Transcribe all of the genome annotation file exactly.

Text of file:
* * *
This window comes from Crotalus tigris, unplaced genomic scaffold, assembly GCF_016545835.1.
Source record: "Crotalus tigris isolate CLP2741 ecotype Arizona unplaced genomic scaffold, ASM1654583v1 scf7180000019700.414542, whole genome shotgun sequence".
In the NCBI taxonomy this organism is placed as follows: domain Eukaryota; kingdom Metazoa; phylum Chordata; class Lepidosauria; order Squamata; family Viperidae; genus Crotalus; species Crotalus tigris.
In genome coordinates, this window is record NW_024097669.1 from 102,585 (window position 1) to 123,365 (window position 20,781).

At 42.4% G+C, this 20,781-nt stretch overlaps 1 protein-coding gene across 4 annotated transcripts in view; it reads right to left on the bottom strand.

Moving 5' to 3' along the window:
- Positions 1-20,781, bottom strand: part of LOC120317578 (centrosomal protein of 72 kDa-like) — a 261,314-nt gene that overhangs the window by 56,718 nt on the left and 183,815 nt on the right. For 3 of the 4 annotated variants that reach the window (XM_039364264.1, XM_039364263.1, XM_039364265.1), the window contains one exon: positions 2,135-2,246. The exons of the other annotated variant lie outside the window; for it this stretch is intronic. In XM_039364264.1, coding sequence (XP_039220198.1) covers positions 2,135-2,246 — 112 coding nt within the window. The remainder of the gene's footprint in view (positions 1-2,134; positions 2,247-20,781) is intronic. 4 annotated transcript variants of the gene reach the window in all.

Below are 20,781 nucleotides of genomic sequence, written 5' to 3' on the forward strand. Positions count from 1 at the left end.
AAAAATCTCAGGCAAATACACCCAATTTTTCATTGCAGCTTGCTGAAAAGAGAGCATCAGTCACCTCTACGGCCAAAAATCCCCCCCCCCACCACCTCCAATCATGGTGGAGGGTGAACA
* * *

This window comes from Crotalus tigris, unplaced genomic scaffold, assembly GCF_016545835.1.
Source record: "Crotalus tigris isolate CLP2741 ecotype Arizona unplaced genomic scaffold, ASM1654583v1 scf7180000019700.414542, whole genome shotgun sequence".
In the NCBI taxonomy this organism is placed as follows: domain Eukaryota; kingdom Metazoa; phylum Chordata; class Lepidosauria; order Squamata; family Viperidae; genus Crotalus; species Crotalus tigris.
In genome coordinates, this window is record NW_024097669.1 from 102,585 (window position 1) to 123,365 (window position 20,781).

At 42.4% G+C, this 20,781-nt stretch overlaps 1 protein-coding gene across 4 annotated transcripts in view; it reads right to left on the bottom strand.

Moving 5' to 3' along the window:
- Positions 1-20,781, bottom strand: part of LOC120317578 (centrosomal protein of 72 kDa-like) — a 261,314-nt gene that overhangs the window by 56,718 nt on the left and 183,815 nt on the right. For 3 of the 4 annotated variants that reach the window (XM_039364264.1, XM_039364263.1, XM_039364265.1), the window contains one exon: positions 2,135-2,246. The exons of the other annotated variant lie outside the window; for it this stretch is intronic. In XM_039364264.1, coding sequence (XP_039220198.1) covers positions 2,135-2,246 — 112 coding nt within the window. The remainder of the gene's footprint in view (positions 1-2,134; positions 2,247-20,781) is intronic. 4 annotated transcript variants of the gene reach the window in all.

Below are 20,781 nucleotides of genomic sequence, written 5' to 3' on the forward strand. Positions count from 1 at the left end.
AAAAATCTCAGGCAAATACACCCAATTTTTCATTGCAGCTTGCTGAAAAGAGAGCATCAGTCACCTCTACGGCCAAAAATCCCCCCCCCCACCACCTCCAATCATGGTGGAGGGTGAACA